Text Less and Talk More

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Communication, or a lack thereof, is a common complaint in marriage counseling. By the time a couple finds themselves at the counseling table, it's frequently alleged that the sessions of seemingly endless talk that lasted into the wee hours of the morning during dating disappeared once the wedding cake was cut.

In one sense, this isn't an altogether surprising effect of getting married. Marriage is not dating. Getting married, and living full-time under the same roof with another sinner-in-need-of-grace has its natural effects upon a relationship. We do well to not be naive about these things (pre-married couples, are you listening?).

One phenomenon I'm encountering in my work with married couples who struggle with communication comes from what may be a counter-intuitive source, namely, their text messaging habits.

Some couples are simply texting their way out of any chance of a meaningful opportunity to communicate face to face at the end of any given day. This is an unscientific, non-evidence based conclusion. But, I'm convinced there's enough smoke to point to a fire.

When Harry Started Texting Sally

What began a couple of decades or so ago as a modern technological convenience has become, for some, a stumbling block to meaningful, face to face human interaction. Text messaging, I'm concerned, has replaced the nightly review of the day's events that was once a common family occurence 'round the dinner table.

Instead of the convenience of text messaging being reserved for "Honey, grab a gallon of milk on the way home...," this instant mode of communication has become for some couples an endless stream of electronic ticker tape, with updates arriving every thirty seconds. The content of the messages are as varied as the days events.

The net result for a communication-depleted couple is that when they re-convene at the end of a given day, they seemingly have nothing left to talk about. What should have been properly reserved for face to face talk time was thoroughly transmitted in real time via text messaging, complete with emojies, or an appropriate follow up GIF.

In a very real sense, Harry and Sally have nothing meaningful or new to say over dinner.

Data Rates May Apply

These days, it seems every cel-phone plan comes complete with a text messaging component. There was a time when per-message fees applied, or a bulk amount was purchsed, beyond which individual charges got pricey. Unfortunately for some of our marriages, the American vision for life where bigger is better and more is best, unlimited text message plans have translated into decreased in-the-flesh, soul-to-soul talk time between (some) husbands and wives.

If we understand ourselves biblically, we must confess that our hearts often have a hard time regulating desire. We want, so we take, and often in ever increasing amounts. In this matter of communication within marriage, and especially with couples who are struggling to communicate effectively, it seems intuitive to engage throughout the day in this way.

For some clinically-significant percentage of couples, the way they utilize text messaging is simply doing them more harm than good. This is my conclusion after learning from too many couples that literally hundreds of text messages may be exchanged in a day, often concerning vitally important topics to the family unit, while virtually no in-person time to talk is taken. This is simply not the way communication is supposed to be.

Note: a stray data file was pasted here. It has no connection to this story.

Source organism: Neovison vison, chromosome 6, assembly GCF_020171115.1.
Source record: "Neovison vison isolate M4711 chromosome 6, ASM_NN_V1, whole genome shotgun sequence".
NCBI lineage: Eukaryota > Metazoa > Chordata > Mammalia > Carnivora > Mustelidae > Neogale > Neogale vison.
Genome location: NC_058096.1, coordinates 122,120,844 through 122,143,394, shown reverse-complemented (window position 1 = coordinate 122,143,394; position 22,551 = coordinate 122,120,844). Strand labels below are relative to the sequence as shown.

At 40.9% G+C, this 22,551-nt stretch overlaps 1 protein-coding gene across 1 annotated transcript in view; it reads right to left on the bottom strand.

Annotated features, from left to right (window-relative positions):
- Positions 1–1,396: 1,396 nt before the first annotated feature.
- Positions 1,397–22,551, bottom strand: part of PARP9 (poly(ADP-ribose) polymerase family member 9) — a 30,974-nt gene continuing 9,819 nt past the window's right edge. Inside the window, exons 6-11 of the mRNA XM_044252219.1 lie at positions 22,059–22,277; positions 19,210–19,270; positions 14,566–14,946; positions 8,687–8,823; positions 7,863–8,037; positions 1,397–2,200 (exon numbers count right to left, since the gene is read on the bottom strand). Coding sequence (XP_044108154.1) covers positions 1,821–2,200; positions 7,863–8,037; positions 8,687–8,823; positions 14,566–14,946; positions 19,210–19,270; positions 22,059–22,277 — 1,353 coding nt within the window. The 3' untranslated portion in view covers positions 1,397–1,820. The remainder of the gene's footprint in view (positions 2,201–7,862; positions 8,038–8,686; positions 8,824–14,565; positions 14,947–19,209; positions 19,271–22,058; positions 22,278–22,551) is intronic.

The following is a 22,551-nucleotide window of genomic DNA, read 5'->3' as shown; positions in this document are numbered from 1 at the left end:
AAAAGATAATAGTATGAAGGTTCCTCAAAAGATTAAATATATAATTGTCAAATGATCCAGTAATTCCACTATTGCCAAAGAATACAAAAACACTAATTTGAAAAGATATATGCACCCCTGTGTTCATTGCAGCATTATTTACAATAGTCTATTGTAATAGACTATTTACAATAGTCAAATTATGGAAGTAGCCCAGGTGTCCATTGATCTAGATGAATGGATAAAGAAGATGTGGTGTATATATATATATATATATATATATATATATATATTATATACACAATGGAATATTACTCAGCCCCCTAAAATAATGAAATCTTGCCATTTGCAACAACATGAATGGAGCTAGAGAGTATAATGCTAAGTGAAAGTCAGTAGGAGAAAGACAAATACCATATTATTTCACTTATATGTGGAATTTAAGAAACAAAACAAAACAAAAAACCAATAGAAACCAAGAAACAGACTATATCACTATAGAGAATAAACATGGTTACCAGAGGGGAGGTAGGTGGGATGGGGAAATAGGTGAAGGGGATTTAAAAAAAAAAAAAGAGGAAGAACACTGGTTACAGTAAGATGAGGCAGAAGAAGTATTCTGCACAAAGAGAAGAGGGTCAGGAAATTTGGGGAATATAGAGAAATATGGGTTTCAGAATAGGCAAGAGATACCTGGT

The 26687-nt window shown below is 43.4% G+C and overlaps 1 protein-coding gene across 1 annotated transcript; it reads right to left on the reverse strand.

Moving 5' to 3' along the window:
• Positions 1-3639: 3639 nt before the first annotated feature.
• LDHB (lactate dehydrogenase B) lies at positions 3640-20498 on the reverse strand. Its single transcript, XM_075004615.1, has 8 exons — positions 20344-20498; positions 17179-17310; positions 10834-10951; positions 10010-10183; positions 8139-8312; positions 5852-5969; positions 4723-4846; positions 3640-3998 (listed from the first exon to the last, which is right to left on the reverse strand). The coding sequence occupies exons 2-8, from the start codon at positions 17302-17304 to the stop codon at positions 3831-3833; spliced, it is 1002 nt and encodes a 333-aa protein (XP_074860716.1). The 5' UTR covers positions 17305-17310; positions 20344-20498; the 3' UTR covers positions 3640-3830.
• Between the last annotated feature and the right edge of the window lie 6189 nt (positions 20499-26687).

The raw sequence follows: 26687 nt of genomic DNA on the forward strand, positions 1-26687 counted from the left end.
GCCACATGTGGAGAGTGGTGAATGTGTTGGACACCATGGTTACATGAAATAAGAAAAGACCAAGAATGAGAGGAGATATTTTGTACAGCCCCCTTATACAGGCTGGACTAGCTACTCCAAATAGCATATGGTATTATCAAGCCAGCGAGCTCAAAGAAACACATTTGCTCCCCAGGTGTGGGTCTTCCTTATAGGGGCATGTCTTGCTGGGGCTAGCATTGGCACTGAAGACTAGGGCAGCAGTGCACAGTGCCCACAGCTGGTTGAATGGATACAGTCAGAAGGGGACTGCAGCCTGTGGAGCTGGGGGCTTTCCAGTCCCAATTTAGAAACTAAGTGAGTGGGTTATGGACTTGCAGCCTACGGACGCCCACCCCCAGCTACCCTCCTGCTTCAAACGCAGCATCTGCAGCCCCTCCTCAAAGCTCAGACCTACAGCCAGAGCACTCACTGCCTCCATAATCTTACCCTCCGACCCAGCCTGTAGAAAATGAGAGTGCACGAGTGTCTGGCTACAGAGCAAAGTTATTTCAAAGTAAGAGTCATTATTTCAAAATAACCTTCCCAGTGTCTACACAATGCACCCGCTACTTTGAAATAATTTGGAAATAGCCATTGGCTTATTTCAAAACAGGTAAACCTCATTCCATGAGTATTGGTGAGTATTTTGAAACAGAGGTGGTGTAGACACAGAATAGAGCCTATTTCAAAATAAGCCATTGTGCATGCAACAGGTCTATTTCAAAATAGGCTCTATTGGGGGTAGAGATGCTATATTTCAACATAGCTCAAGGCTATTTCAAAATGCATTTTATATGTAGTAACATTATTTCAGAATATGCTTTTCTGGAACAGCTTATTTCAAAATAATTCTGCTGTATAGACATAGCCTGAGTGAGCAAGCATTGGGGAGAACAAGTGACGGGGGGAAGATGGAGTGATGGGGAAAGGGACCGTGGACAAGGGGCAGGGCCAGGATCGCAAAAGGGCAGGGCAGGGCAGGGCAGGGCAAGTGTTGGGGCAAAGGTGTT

Putting the Phone Down

Nothing that's been said here is meant to convey the idea that every couple struggles with this issue, or that texting is the mark of the beast. I love texting, myself, when appropriate. I love knowing that my wife has arrived safely at her destination, or seeing a picture of the kids playing with flour all over the kitchen floor while Mommy was in the shower.

But, my work with couples, combined with my own experience, has led me to this conclude that we need a reminder: Our spouse in our arms is worth more than a phone in our hand.

A biblical anthropology informs us that, being created in God's image, we are designed to reflect in marriage that beauty of relationship that exists within the Godhead, that is, Father, Son, and Holy Spirit. We have no reason to think that the members of the Trinity ever relate to one another in cold, distant ways (whatever in the world that could possibly mean).

Yet, simply because we can, or because we find it nearly impossible to regulate ourselves, we do just this, saying over text what should properly be said in person, eye to eye, and heart to heart.

So, for couples who are struggling to find a fresh connection, or re-establish open lines of communication, know this: An ounce of your spouse in the hand at the end of the day is better than a bytes of him or her in a text all throughout.

Take the time then to evaluate your texting habits, and talk, in person, about any adjustments that might be warranted. Couples I talk to about this issue report real benefit to excercising restraint in text messaging, as it frees them up to share life's events with emotional intimacy when, by God's grace, they're back together physically at the end of the day.

As the old saying goes, absence [on the phone] makes the heart grow fonder.

*Note: This post may not apply to those couples who, for a myriad of reasons, actually need electronic communication in order to maintain contact, i.e. traveling spouse, military families, etc.

Join the Conversation

  1. How has text messaging blessed your marriage?
  2. How has text messaging been a hinderance to effective communication?
  3. What strategies to improve face to face talk time have been helpful?

 

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